I strongly recommend booking your tickets for 7:00, as the sooner you get into the space, the more time you have to explore. Despite this being NYC, where lines are almost always assured, the line for Sleep No More doesn’t begin to form until around 6:25 before the 7:00 show. I have been first in line for three or the four shows I’ve gone to, and being first in is strongly recommended. (Certainly makes taking advantage of the bar easier.)

At the coat check, you should check your bag and coat. Stick your watch and cell phone into your bag if you’re the sort of person who incessantly checks either, as it’s better to let time pass once the show starts than to clock watch. If you wear glasses, check those too – they don’t fit under the mask. After you get your playing card ticket and grope your way through a dark hallway, you’ll emerge in the Manderley Bar. This is safe haven, and you may stumble back into here during the show, especially if you’re feeling overwhelmed. You will find two characters here who don’t appear elsewhere in the show – Calloway and Violet. Both are happy to chat with you, if you so desire.

Groups will be called to the elevator by rank of card given (Aces, then Twos, and so on up the deck). You will be given a mask; don’t put it on until you are told to. You can adjust it using the little plastic thingy in the back – try not to tighten it too much, as it will get hot and sweaty during the show.

While the first visit is still best spent blind, It may be worth structuring subsequent visits with particular focal points. There are essentially three main methods I’ve found through which I approached the show, which changed my experiences each time:

  • The Search: spend your time focused on the set and the scenery. If a scene takes place near you, watch it, but avoid tailing characters out of rooms. Explore every space. Open drawers. Read books and letters. Pick up telephones. And so on.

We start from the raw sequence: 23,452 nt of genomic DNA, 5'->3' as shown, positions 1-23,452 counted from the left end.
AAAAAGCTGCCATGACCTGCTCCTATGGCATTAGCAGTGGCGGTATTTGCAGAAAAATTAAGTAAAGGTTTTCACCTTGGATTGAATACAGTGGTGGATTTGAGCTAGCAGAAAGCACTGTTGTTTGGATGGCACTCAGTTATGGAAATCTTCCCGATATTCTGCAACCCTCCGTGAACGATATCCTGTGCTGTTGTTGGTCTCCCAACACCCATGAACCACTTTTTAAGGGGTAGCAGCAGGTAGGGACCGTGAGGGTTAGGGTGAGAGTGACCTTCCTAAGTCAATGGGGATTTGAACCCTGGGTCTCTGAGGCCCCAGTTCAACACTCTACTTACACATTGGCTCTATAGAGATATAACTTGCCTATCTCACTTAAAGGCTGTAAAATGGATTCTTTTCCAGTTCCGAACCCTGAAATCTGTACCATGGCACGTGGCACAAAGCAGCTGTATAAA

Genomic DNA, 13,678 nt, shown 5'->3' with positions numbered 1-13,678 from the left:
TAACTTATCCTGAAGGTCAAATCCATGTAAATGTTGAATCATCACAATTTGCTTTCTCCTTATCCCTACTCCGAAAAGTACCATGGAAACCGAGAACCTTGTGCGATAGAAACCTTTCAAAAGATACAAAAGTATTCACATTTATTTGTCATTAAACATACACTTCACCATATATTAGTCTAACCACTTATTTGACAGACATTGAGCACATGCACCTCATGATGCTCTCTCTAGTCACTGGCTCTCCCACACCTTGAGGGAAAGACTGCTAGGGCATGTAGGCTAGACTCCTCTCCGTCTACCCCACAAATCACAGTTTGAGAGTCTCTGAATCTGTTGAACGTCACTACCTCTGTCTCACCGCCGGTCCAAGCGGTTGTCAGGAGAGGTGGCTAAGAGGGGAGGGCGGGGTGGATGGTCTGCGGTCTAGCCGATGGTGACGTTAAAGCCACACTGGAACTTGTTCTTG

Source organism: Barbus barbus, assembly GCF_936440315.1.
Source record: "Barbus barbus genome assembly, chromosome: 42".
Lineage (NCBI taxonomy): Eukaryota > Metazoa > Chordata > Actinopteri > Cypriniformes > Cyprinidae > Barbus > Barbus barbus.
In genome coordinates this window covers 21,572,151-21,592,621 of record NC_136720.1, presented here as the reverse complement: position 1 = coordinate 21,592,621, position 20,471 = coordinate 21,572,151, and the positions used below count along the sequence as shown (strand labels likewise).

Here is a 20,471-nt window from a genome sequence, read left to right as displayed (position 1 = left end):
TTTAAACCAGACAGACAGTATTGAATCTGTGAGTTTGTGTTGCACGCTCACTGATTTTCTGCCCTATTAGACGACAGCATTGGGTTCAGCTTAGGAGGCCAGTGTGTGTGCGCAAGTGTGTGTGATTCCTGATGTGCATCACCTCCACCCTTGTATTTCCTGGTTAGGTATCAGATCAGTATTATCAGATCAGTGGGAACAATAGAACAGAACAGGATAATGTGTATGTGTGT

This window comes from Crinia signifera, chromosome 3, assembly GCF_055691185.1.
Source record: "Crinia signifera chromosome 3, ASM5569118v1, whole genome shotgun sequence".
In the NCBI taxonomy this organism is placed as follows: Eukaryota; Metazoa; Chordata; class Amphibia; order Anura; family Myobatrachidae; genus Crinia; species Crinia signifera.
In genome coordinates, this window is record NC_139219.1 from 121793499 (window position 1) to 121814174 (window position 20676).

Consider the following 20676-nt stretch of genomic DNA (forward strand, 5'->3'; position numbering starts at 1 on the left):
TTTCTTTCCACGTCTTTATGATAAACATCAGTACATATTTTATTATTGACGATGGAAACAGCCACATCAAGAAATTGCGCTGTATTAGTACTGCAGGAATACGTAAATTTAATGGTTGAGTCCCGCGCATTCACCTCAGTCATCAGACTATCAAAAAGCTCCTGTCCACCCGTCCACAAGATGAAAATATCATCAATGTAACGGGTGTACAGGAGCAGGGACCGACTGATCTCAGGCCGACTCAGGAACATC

• The Tail: focus on following characters through their loops. Stay close to them and help them out if they reach out. Don’t look away if they stare into your eyes. Feel free to switch characters if someone more interesting comes along, or there’s a crowd forming around your character.
  • The Swerve: remembering that you can treat this show as a game, press on the boundaries of the world and see what happens. If a character drops something, pick it up and bring it to them. If a character is stationary in a room, approach them and interact with *them*. Walk with a purpose so others follow you. Stand in empty rooms and wait for other audience members to hover around you, wondering what you’re doing (I personally do this in the Ballroom at least once every visit). In essence, become a part of the show.

The Four Psychological Barriers

I refered earlier in this piece to needing to break down some barriers. These will likely happen naturally, but they can be unnerving (and exhilirating!), so some pre-warning is warranted:

  1. Become okay with interacting with the set. Sitting in someone else’s chair and opening up all the desk drawers feels very wrong the first time you set foot in the space. You may gingerly touch parts of the set, or pick up a piece of paper to read it. This is relatively easy to get over, but can be a little bit of a sticking point. You’ll know you’re past this one the first time you check every cupboard, drawer, and container in a room.
  2. Become okay with following a few feet behind someone. Years of crime dramas have told us the right distance at which to tail someone is from afar, so they don’t pick up on you doing it. There’s no room for subtlety at the McKittrick; you will lose the person you’re tailing if you hang too far back. Stay close at all times. You’ll know you’re past this one when you chase a cast member down four floors of stairs.